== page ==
Radical media, politics and culture.

More books - Vogliamo Tutto (Balestrini)

A couple of months ago Steve Wright published an essay - "Operaismo, Autonomia, Settantasette in Translation: Then, Now, The Future" - of particular interest to me, both as an english speaker who has lived and explored Italy in recent years, and as occasional translator, fascinated by the one-sided perceptions of the Italian experience common abroad, largely (IMHO) deriving from the very selective range of material available in the english language.

Wright makes this point in the context of the celebration of Hardt and Negri's Empire, underlining the fact that they represent only one element of a broader tradition and also that some Negri's work cannot be considered to be representatiove of the positions or interests animating operaism and its various derivatives today. His own book remedies some of these defects (Storming Heaven) and is a fundamental text for anyone interested in the revolutionary politics in the second half of the twentieth century as it provides a roadmap to the convoluted "percorso" that led from Quaderni Rossi to La Classe, Potere Operaio, Lotta Continua and Autonomia Operaia.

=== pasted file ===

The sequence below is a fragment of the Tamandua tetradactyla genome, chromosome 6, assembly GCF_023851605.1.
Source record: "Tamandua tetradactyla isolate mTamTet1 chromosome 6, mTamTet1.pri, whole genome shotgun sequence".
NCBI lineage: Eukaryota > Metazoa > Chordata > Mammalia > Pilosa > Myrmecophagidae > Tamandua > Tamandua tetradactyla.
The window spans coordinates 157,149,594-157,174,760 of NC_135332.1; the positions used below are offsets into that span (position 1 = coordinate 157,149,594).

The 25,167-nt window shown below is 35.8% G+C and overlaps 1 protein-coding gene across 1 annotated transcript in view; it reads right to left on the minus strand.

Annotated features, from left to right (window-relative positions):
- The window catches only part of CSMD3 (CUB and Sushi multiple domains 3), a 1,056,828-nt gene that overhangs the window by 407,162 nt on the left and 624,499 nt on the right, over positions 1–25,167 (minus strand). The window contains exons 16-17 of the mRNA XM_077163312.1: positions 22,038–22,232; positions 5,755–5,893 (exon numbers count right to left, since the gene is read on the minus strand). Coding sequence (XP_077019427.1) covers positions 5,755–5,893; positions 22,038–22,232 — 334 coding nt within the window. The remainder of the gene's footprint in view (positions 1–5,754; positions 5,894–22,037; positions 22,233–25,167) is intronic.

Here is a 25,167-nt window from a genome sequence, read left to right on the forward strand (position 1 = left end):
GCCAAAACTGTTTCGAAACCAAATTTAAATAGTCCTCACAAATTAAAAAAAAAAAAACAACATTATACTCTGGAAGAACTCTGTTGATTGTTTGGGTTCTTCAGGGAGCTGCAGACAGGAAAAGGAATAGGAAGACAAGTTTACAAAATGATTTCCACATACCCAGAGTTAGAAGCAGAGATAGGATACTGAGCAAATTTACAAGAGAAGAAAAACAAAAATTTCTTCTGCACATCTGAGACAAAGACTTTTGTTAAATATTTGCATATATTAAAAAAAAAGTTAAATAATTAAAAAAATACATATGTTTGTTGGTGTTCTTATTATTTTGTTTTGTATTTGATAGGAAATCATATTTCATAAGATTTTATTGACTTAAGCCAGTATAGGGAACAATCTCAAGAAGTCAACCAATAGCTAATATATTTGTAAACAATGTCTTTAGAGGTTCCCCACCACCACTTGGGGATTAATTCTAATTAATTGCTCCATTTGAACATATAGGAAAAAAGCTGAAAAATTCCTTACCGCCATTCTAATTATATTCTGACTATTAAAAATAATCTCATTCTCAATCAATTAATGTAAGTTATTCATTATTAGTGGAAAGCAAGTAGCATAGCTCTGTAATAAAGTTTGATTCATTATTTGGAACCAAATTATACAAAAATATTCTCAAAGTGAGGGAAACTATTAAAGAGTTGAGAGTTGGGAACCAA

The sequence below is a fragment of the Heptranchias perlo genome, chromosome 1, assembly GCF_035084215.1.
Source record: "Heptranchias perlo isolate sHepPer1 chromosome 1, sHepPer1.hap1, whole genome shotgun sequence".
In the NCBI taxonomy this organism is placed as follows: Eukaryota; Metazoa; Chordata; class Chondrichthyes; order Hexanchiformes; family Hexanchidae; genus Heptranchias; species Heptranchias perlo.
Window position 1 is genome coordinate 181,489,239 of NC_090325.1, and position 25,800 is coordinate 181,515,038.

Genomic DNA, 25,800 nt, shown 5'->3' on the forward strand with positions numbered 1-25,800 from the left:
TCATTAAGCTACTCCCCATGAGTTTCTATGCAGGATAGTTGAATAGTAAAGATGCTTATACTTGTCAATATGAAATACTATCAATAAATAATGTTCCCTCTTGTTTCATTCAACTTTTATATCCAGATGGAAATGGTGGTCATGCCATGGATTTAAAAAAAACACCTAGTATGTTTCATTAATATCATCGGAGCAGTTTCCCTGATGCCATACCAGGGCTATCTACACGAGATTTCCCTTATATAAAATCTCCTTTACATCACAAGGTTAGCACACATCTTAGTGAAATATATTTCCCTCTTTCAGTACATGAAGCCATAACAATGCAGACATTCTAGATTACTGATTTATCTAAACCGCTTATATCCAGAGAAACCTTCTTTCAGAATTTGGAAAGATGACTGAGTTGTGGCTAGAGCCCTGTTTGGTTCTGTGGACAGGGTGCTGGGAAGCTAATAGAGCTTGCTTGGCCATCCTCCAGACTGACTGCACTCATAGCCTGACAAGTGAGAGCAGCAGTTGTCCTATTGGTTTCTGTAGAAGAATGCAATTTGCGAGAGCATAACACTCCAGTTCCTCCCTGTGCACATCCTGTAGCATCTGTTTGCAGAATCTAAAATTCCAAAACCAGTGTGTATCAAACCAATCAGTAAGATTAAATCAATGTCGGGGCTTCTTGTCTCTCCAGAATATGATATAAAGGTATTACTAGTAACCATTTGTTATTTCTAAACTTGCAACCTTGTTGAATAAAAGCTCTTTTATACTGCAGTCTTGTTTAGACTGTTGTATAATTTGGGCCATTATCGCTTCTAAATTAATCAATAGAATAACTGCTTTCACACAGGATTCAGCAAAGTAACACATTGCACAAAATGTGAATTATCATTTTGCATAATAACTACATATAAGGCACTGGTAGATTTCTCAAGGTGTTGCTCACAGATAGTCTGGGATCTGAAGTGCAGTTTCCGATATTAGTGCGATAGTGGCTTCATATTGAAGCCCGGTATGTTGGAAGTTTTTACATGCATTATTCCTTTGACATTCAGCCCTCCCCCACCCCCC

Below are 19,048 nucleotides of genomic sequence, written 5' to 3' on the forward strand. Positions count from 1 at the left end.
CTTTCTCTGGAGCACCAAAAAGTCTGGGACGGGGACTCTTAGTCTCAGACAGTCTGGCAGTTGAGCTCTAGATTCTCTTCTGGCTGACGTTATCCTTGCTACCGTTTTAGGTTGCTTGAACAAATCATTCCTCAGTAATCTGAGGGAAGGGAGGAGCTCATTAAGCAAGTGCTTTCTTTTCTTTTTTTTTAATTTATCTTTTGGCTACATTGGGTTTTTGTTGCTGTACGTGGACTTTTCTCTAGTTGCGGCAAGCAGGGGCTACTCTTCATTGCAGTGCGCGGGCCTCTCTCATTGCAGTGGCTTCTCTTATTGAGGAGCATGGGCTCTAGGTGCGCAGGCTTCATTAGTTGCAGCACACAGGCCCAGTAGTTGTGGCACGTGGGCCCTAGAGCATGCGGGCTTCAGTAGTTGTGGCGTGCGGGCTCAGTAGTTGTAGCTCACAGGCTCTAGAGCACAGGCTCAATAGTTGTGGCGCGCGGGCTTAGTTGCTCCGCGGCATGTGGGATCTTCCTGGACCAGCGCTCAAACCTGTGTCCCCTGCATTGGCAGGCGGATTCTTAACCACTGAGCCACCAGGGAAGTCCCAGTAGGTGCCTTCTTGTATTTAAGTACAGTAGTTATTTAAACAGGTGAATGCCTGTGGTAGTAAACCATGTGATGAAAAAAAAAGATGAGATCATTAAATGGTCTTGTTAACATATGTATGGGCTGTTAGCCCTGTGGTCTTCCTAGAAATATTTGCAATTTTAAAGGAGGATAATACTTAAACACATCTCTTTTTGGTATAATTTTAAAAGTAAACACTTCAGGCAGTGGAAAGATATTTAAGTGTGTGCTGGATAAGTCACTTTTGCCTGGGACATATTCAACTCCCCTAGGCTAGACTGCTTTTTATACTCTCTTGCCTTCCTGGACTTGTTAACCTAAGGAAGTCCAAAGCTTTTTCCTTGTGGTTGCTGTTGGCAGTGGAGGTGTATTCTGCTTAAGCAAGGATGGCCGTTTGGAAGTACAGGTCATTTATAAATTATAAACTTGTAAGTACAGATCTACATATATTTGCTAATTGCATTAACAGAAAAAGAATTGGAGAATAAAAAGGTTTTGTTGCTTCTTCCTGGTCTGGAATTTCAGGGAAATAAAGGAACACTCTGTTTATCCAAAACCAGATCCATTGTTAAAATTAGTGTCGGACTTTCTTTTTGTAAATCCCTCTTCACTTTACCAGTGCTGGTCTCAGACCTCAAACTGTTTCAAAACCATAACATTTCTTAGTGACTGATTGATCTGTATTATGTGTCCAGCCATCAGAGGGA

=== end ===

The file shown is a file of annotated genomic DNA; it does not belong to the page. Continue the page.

Anyway, I'll discipline the tangents which are tempting me. I mention Wright because there are two books in his list of 12 (to be translated) which I like a lot. The first is Nanni Balestrini and Primo Moroni's ""L'Orda D'Oro" (The Golden Horde) and is easily the best historical account of the modern Italain revolutionary movement. Ballestrini, a militant and poet, produced several key novels in the 1970s and 80s which insert the political conditions inside first-person narratives that allow one to make sense of the subjectivity involved.